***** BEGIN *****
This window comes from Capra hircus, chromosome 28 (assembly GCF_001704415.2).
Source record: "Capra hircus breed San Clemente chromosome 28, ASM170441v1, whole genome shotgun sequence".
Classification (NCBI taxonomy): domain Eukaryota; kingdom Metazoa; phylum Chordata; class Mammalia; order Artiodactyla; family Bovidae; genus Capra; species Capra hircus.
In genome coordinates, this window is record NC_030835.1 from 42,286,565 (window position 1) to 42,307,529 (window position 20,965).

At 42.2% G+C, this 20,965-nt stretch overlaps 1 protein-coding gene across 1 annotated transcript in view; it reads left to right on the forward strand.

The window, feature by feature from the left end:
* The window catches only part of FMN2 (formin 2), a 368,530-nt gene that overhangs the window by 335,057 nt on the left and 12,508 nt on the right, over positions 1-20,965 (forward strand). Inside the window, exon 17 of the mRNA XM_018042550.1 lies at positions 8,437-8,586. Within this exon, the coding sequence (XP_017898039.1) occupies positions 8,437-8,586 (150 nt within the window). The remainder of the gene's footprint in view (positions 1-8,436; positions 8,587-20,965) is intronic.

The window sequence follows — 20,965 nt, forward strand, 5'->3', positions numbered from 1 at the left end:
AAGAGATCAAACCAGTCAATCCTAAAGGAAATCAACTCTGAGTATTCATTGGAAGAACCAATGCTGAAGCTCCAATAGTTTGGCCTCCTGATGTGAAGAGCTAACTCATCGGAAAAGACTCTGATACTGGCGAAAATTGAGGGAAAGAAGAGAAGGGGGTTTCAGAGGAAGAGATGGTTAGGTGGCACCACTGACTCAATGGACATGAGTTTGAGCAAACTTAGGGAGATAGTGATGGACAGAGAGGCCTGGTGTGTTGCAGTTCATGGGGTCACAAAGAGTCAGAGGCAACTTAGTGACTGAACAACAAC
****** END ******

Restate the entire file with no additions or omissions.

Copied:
This window comes from Capra hircus, chromosome 28 (assembly GCF_001704415.2).
Source record: "Capra hircus breed San Clemente chromosome 28, ASM170441v1, whole genome shotgun sequence".
Classification (NCBI taxonomy): domain Eukaryota; kingdom Metazoa; phylum Chordata; class Mammalia; order Artiodactyla; family Bovidae; genus Capra; species Capra hircus.
In genome coordinates, this window is record NC_030835.1 from 42,286,565 (window position 1) to 42,307,529 (window position 20,965).

At 42.2% G+C, this 20,965-nt stretch overlaps 1 protein-coding gene across 1 annotated transcript in view; it reads left to right on the forward strand.

The window, feature by feature from the left end:
* The window catches only part of FMN2 (formin 2), a 368,530-nt gene that overhangs the window by 335,057 nt on the left and 12,508 nt on the right, over positions 1-20,965 (forward strand). Inside the window, exon 17 of the mRNA XM_018042550.1 lies at positions 8,437-8,586. Within this exon, the coding sequence (XP_017898039.1) occupies positions 8,437-8,586 (150 nt within the window). The remainder of the gene's footprint in view (positions 1-8,436; positions 8,587-20,965) is intronic.

The window sequence follows — 20,965 nt, forward strand, 5'->3', positions numbered from 1 at the left end:
AAGAGATCAAACCAGTCAATCCTAAAGGAAATCAACTCTGAGTATTCATTGGAAGAACCAATGCTGAAGCTCCAATAGTTTGGCCTCCTGATGTGAAGAGCTAACTCATCGGAAAAGACTCTGATACTGGCGAAAATTGAGGGAAAGAAGAGAAGGGGGTTTCAGAGGAAGAGATGGTTAGGTGGCACCACTGACTCAATGGACATGAGTTTGAGCAAACTTAGGGAGATAGTGATGGACAGAGAGGCCTGGTGTGTTGCAGTTCATGGGGTCACAAAGAGTCAGAGGCAACTTAGTGACTGAACAACAAC